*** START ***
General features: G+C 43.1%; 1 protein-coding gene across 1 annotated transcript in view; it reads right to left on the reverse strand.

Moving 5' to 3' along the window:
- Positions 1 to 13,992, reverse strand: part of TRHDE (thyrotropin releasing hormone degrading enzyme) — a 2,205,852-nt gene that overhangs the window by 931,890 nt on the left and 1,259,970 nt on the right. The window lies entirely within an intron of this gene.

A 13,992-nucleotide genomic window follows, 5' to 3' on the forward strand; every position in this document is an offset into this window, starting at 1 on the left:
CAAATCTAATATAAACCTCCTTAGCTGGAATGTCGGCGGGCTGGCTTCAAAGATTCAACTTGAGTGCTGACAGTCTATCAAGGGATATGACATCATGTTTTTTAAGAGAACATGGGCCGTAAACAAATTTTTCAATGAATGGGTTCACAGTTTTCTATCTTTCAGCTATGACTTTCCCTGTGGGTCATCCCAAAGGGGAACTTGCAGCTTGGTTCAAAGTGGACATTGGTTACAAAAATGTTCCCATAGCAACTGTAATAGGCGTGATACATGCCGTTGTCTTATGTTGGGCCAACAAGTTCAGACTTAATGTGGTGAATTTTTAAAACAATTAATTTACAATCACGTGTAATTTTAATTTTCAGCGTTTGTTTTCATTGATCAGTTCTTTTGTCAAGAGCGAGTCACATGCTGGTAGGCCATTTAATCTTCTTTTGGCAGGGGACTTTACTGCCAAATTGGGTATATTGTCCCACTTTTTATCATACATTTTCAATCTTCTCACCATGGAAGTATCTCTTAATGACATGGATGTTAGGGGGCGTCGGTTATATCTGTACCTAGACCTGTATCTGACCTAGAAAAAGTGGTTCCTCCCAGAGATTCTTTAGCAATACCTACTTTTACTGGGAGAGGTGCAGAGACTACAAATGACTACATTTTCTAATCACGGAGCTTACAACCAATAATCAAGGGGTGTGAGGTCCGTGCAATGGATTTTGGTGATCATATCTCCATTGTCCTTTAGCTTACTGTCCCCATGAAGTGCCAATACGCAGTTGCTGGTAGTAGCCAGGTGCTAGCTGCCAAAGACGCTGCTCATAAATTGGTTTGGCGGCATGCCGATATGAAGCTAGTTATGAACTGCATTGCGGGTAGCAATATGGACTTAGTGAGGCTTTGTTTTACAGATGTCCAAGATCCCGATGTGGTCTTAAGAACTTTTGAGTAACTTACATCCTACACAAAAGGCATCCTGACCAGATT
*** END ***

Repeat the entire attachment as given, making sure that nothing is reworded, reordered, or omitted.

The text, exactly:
General features: G+C 43.1%; 1 protein-coding gene across 1 annotated transcript in view; it reads right to left on the reverse strand.

Moving 5' to 3' along the window:
- Positions 1 to 13,992, reverse strand: part of TRHDE (thyrotropin releasing hormone degrading enzyme) — a 2,205,852-nt gene that overhangs the window by 931,890 nt on the left and 1,259,970 nt on the right. The window lies entirely within an intron of this gene.

A 13,992-nucleotide genomic window follows, 5' to 3' on the forward strand; every position in this document is an offset into this window, starting at 1 on the left:
CAAATCTAATATAAACCTCCTTAGCTGGAATGTCGGCGGGCTGGCTTCAAAGATTCAACTTGAGTGCTGACAGTCTATCAAGGGATATGACATCATGTTTTTTAAGAGAACATGGGCCGTAAACAAATTTTTCAATGAATGGGTTCACAGTTTTCTATCTTTCAGCTATGACTTTCCCTGTGGGTCATCCCAAAGGGGAACTTGCAGCTTGGTTCAAAGTGGACATTGGTTACAAAAATGTTCCCATAGCAACTGTAATAGGCGTGATACATGCCGTTGTCTTATGTTGGGCCAACAAGTTCAGACTTAATGTGGTGAATTTTTAAAACAATTAATTTACAATCACGTGTAATTTTAATTTTCAGCGTTTGTTTTCATTGATCAGTTCTTTTGTCAAGAGCGAGTCACATGCTGGTAGGCCATTTAATCTTCTTTTGGCAGGGGACTTTACTGCCAAATTGGGTATATTGTCCCACTTTTTATCATACATTTTCAATCTTCTCACCATGGAAGTATCTCTTAATGACATGGATGTTAGGGGGCGTCGGTTATATCTGTACCTAGACCTGTATCTGACCTAGAAAAAGTGGTTCCTCCCAGAGATTCTTTAGCAATACCTACTTTTACTGGGAGAGGTGCAGAGACTACAAATGACTACATTTTCTAATCACGGAGCTTACAACCAATAATCAAGGGGTGTGAGGTCCGTGCAATGGATTTTGGTGATCATATCTCCATTGTCCTTTAGCTTACTGTCCCCATGAAGTGCCAATACGCAGTTGCTGGTAGTAGCCAGGTGCTAGCTGCCAAAGACGCTGCTCATAAATTGGTTTGGCGGCATGCCGATATGAAGCTAGTTATGAACTGCATTGCGGGTAGCAATATGGACTTAGTGAGGCTTTGTTTTACAGATGTCCAAGATCCCGATGTGGTCTTAAGAACTTTTGAGTAACTTACATCCTACACAAAAGGCATCCTGACCAGATT